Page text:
Part 2: Modifying the Solution

Now comes the fun part, we need to open up the exported solution and modify the ribbon definition for each activity we included.  Start by extracting all files from the solution zip file into a new subfolder.  You should see three files and a WebResources folder extracted.

Open customizations.xml in your favorite XML or text editor.  You should see a section similar to the following in each of the entities you included in the solution:


  <CustomActions /> 


    <RibbonTemplates Id="Mscrm.Templates"></RibbonTemplates>


  <CommandDefinitions />


    <TabDisplayRules />

    <DisplayRules />

    <EnableRules />


  <LocLabels />




Replace the <CommandDefinitions /> element with the highlighted text below:


  <CustomActions />


    <RibbonTemplates Id="Mscrm.Templates"></RibbonTemplates>



    <CommandDefinition Id="Mscrm.Form.Activate">


        <EnableRule Id="Mscrm.CanWritePrimary" />



        <DisplayRule Id="Mscrm.CanWritePrimary" />

        <DisplayRule Id="Mscrm.PrimaryIsInactive" />

        <DisplayRule Id="Mscrm.PrimaryEntityHasStatecode" />



        <JavaScriptFunction FunctionName="Sonoma.activateRecord"


          <CrmParameter Value="FirstPrimaryItemId" />

          <CrmParameter Value="PrimaryEntityTypeName" />






    <TabDisplayRules />

    <DisplayRules />

    <EnableRules />


  <LocLabels />



Note:  You will need to change the sonoma_ prefix (as highlighted above in green).  This prefix is defined in the publisher you associated with the solution.

Now you might be wondering why we didn’t need to define a button, icons, labels, tooltips, tab location, etc.  As it turns out, the activity forms all have this button defined on them natively.  They just have a DisplayRule in place to hide them.  With this Ribbon change, we’re simply redefining the CommandDefinition to call our custom script and leveraging the existing button definition.

Tip: If you ever need to see an entity’s native ribbon definition, you can check out the Export Ribbon Definitions topic in the CRM SDK.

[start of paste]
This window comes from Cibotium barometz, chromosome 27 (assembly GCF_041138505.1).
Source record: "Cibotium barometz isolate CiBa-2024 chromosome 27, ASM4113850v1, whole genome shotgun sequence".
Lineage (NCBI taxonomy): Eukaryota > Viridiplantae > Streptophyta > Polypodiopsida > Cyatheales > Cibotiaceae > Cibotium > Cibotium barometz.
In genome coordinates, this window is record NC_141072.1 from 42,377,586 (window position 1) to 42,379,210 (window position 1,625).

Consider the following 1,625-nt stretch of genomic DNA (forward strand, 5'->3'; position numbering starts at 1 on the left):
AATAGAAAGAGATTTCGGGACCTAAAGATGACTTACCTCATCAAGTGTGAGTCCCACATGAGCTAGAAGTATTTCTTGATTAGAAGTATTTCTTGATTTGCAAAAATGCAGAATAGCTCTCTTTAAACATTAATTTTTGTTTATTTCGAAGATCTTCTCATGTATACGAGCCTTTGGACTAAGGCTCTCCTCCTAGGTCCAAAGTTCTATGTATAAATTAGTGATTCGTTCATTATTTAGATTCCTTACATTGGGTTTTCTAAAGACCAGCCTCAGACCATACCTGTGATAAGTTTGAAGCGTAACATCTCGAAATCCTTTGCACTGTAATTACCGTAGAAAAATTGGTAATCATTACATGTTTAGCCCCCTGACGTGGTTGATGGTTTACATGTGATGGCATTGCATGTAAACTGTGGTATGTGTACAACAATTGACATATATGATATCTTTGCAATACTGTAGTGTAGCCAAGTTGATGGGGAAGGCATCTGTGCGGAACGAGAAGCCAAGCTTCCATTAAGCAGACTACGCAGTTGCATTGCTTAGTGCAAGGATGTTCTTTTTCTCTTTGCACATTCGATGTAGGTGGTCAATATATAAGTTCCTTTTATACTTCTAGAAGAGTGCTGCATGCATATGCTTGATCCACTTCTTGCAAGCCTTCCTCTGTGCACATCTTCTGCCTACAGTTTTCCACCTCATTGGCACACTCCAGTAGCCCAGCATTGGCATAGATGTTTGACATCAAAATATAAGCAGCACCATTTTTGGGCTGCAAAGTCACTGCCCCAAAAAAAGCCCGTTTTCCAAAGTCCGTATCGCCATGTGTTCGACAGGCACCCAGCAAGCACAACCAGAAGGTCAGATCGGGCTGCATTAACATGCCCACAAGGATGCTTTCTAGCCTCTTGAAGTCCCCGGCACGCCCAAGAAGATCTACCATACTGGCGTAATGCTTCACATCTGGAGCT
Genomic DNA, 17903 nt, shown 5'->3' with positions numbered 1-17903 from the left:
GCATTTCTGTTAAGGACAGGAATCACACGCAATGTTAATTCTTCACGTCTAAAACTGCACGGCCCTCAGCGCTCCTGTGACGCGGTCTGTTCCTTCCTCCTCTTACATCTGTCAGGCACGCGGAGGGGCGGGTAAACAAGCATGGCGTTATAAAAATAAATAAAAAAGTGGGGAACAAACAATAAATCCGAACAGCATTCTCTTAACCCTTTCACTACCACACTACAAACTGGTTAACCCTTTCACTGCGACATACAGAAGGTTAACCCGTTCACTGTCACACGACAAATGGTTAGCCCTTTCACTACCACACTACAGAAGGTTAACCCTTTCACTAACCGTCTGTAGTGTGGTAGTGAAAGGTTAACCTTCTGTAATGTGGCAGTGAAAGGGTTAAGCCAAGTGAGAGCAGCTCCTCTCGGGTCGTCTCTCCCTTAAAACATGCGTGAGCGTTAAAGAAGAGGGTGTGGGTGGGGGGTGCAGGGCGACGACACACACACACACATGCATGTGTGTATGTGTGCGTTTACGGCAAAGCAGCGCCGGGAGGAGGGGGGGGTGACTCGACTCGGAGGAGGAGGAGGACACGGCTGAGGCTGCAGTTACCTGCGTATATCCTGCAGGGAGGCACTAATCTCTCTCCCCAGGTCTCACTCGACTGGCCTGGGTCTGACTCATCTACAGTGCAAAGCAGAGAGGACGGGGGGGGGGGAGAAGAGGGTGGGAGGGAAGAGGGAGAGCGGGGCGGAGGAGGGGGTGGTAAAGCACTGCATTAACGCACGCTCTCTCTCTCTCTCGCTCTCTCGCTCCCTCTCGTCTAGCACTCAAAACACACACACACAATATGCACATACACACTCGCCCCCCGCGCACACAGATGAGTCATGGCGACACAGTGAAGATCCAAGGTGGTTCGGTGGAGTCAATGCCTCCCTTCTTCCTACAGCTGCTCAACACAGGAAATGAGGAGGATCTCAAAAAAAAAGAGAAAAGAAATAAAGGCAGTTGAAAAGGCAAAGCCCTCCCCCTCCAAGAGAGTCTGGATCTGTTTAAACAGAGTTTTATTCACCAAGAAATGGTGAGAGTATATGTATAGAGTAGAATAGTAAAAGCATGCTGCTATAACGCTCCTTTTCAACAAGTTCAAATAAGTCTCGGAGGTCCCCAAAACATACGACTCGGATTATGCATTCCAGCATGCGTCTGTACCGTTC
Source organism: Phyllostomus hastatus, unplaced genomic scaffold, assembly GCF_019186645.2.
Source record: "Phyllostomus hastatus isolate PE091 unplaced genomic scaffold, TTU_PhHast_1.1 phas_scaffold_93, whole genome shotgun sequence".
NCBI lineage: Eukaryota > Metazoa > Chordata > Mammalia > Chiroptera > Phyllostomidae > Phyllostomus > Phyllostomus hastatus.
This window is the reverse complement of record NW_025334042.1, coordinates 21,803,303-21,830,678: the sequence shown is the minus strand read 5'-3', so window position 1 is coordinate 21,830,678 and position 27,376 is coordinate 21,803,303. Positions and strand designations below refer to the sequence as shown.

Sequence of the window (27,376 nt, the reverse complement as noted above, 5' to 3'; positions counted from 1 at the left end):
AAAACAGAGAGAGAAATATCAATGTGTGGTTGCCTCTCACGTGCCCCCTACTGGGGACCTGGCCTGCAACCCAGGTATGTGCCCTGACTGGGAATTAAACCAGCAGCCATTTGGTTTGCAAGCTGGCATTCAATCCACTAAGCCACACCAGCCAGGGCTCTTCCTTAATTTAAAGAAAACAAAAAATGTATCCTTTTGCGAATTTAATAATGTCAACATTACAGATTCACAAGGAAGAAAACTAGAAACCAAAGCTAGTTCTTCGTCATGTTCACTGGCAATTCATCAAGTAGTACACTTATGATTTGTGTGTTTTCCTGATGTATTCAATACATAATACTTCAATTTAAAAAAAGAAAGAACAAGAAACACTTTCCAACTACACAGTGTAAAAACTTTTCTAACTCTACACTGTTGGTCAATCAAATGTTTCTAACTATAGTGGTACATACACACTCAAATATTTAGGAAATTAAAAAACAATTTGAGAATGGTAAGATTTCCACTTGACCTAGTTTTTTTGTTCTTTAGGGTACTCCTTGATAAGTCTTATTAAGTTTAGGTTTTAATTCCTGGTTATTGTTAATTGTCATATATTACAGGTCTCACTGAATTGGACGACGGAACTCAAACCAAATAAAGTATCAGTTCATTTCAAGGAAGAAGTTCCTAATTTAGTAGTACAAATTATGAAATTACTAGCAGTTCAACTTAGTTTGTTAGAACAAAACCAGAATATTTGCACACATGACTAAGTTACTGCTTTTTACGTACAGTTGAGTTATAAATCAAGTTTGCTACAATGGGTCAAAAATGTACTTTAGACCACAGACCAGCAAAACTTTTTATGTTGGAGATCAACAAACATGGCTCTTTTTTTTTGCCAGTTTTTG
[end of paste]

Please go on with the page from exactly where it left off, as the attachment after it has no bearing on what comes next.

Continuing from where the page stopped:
Part 3: Putting Humpty Dumpty Back Together Again (or Reimporting the Solution)

Now to see these new buttons you’ll need just need to zip up the your exported files (or you can drag the only modified file – customizations.xml – back into your existing solution zip file) and import them back into CRM.  To perform the import, navigate back to Settings > Customizations > Solutions within CRM and click the Import button from the toolbar above the grid.  Browse to pick your new zip file, and then continue through the rest of the wizard.  After the import completes, you can click Publish All Customizations to apply your new change, or if you have other pending changes, you can manually navigate to the activity entities and publish them individually.


Now if you open a Closed activity you modified, you should see the Activate button in the ribbon:

Updated Ribbon

Microsoft Dynamics CRM 2011 Online Released to Web!

Posted by on January 17, 2011 in   |  Microsoft Dynamics CRM 2011,   |  Microsoft Dynamics CRM Online  |  commentsComments (1)

Microsoft announced the release of Microsoft Dynamics CRM 2011 Online today! I haven’t seen an official press release from Microsoft (yet), but I just signed up for a Microsoft Dynamics CRM Online trial and I received the 2011 edition of the software! So if you’ve been patiently waiting to use CRM 2011 in a production environment, wait no longer my friend. Roll up your sleeves, sign up for trial and get in there!


If you like track build numbers, you can see that this build is 5.0.9688.56.


What’s New in Microsoft Dynamics CRM 2011 and Release Candidate Available (RC)

Posted by on January 5, 2011 in   |  Microsoft Dynamics CRM 2011,   |  Microsoft Dynamics CRM Online  |  commentsComments (1)

Ok so the holidays are finally over and you’re just now catching up on all those emails you received. If you were not paying careful attention right before Christmas, you might have missed a huge piece of news regarding Microsoft Dynamics CRM. Microsoft announced and posted the Microsoft Dynamics CRM 2011 Release Candidate!

The RC is the last time Microsoft will release the software for customers to test before the official CRM Online Release to Web (RTW) launch in January 2011, and the on-premises Release to Manufacturing (RTM). There are just WAY too many features to list everything that’s new in Microsoft Dynamics CRM 2011, but here are some of the key highlights from our perspective (with links to some of the YouTube videos we created back in September 2010 highlighting these features):

  • Improved Microsoft Office Interface Microsoft Office 2007 introduced a new ribbon interface in products like Excel and Word. Office 2010 expanded the ribbon into other office products like Outlook and OneNote. Microsoft Dynamics CRM 2011 also includes the contextual ribbon interface for improved ease-of-use and consistency with the other Microsoft Office applications.

  • Role-based Forms and Views Microsoft Dynamics CRM 2011 allows administrators to create multiple forms for each record type. By doing so, organizations can really streamline the user interface so that users only see the data that they need to access. For example, sales reps might see a form filled with sales data about a customer, while a customer service rep could view the same customer record but instead they would see a different form that displays only customer service data.